Bloomberg | Bobby Ghosh: Even by the standards of hyperbole set by the administration of President Donald Trump, Secretary of State Michael Pompeo’s contention that the U.S. is “Leading the World Against Iran’s Threats” is a doozy. That chest-thumper is the title of a statement issued on the second anniversary of the American withdrawal from the Iran nuclear deal. As an accounting of the administration’s strategy to contain the Islamic Republic since then, the statement completely disregards the cost to relations with U.S. allies.
There is no gainsaying the claim that Trump’s tough economic sanctions have “prevented Iran from funding and equipping terrorists with many billions of dollars.” The region would have been even more unstable if the regime in Tehran was unhindered by the sanctions. The recent belligerence by Iran and its proxies can be attributed to their growing frustration at being shackled. So, the contention that “the Middle East is more peaceful than if we had stayed [in the deal]” just about passes muster.
But Pompeo can hardly boast of “leading the world” against the Iran when few other nations are inclined to follow. That the U.S. finds itself standing all but alone against a blood-soaked regime, a menace to its neighbors and a threat to the world, must rank as one of the administration’s—and the secretary’s—greatest failures.
Two years after Trump’s withdrawal from the Joint Comprehensive Plan of Action, none of the other signatories—China, Russia, Germany, France, Britain and the European Unions—has joined the American “maximum-pressure” campaign against Iran. On the contrary, they maintain the fiction that the deal is alive, even though the regime in Tehran is now in breach of its restrictions on uranium enrichment.
Worse, Pompeo can’t count on their support for his next task: making sure the Iranians don’t get their hands on sophisticated new weapons systems. The other JCPOA signatories are resisting the Trump administration’s plan to extend a United Nations embargo on arms sales to Iran, which is due to expire this fall, by triggering a “snapback” of pre-deal UN sanctions.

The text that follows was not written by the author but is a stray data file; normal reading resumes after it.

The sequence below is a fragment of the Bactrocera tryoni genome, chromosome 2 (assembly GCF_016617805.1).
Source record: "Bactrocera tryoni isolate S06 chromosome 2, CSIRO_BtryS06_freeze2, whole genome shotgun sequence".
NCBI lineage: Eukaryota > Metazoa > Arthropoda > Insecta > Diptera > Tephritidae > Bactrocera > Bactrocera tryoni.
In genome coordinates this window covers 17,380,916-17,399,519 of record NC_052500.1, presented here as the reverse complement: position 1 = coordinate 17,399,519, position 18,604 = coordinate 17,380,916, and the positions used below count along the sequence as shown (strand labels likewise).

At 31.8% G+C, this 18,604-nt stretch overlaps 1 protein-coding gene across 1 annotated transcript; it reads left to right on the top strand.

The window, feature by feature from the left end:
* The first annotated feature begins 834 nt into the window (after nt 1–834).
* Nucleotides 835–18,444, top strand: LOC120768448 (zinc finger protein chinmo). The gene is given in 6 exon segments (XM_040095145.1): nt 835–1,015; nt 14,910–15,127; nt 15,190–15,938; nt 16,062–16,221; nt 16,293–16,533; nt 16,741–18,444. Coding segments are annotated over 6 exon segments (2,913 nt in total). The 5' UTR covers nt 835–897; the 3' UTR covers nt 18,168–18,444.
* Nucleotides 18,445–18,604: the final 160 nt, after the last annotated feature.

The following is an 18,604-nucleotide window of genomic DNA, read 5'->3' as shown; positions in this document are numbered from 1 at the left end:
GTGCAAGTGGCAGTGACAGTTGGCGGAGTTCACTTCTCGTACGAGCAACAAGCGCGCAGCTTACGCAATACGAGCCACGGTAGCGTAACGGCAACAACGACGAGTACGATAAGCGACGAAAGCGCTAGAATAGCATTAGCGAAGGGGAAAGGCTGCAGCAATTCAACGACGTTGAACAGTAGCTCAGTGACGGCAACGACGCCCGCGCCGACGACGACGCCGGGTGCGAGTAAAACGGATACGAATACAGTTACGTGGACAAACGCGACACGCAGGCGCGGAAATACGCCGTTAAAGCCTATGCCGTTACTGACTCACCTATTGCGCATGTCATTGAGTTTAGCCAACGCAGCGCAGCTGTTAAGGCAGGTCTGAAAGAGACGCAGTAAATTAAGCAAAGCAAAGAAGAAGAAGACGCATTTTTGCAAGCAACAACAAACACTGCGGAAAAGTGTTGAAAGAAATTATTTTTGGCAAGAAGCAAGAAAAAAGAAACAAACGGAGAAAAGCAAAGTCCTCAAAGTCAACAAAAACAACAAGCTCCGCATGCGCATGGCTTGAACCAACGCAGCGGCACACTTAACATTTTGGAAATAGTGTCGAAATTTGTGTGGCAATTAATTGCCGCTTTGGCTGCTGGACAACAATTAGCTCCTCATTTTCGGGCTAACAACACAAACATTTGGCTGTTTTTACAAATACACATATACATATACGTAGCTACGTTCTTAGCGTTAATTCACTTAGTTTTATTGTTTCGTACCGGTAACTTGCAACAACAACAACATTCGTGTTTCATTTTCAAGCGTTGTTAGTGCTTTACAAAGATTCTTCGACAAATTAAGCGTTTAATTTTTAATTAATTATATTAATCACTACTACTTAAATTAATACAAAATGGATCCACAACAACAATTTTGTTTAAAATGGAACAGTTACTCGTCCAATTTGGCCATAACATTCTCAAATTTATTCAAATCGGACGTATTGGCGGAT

Could it have been otherwise? Some critics of Trump’s Iran policy have argued that the U.S. should have stayed in the JCPOA and sought new negotiations with Iran over its other malign activities. The Europeans—especially France’s President Emmanuel Macron—were working on a proposal along those lines. But having already secured the sanctions relief they wanted for signing the nuclear deal, the Iranians would have been unlikely to accept any post-hoc terms, and Supreme Leader Ayatollah Ali Khamenei explicitly ruled out any other deals.
The other option was for Trump to ramp up economic sanctions against Iran for its other malign activities—in effect imposing the near-total blockade that now exists—while keeping the U.S. in the JCPOA. This probably would have angered the other signatories just as much as the unilateral American withdrawal: The Europeans, in particular, would have lost trade and investment opportunities potentially worth hundreds of billions of dollars.
Arguably, then, the U.S. was never going to get the other signatories to buy into its pressure campaign against Iran. But Pompeo has also failed to get much traction outside that select group.
There isn’t a great deal of sympathy for the American argument in the world outside the Middle East. Even within the region, ambivalence abounds. None of the countries that share a land border with Iran would, if asked, endorse the sanctions campaign. Kuwait, Oman and Qatar, three of the six Arab states on the other side of the Persian Gulf, maintain cautious-to-cordial relations with Tehran.
The Trump administration’s inability to build a substantial following behind its Iran strategy has, until now, mattered little: The brute force of American sanctions has overpowered any objections from other quarters. This level of power has allowed the U.S. to dispense with even an effort to build a substantial coalition.
Yet as a result, Pompeo will be fighting solo at the UN Security Council to extend the arms embargo on Iran. He can’t even count on diplomatic support from all the countries that would be most endangered if Tehran acquires new weapons systems. You would expect Arab governments to loudly and forcefully lobby for the embargo to remain. But, even allowing for some distraction because of the coronavirus epidemic, they have expressed little concern—much less endorsed the American effort to have it extended. Only Israel, which has little leverage of its own in the UN, has issued a full-throated call for an extension.
Again, the Trump administration may be able to deploy a combination of sanctions threats and the American veto in the Security Council to keep Iran shackled. If the embargo ends, the threat of tough penalties might prevent arms makers from doing business with Tehran.
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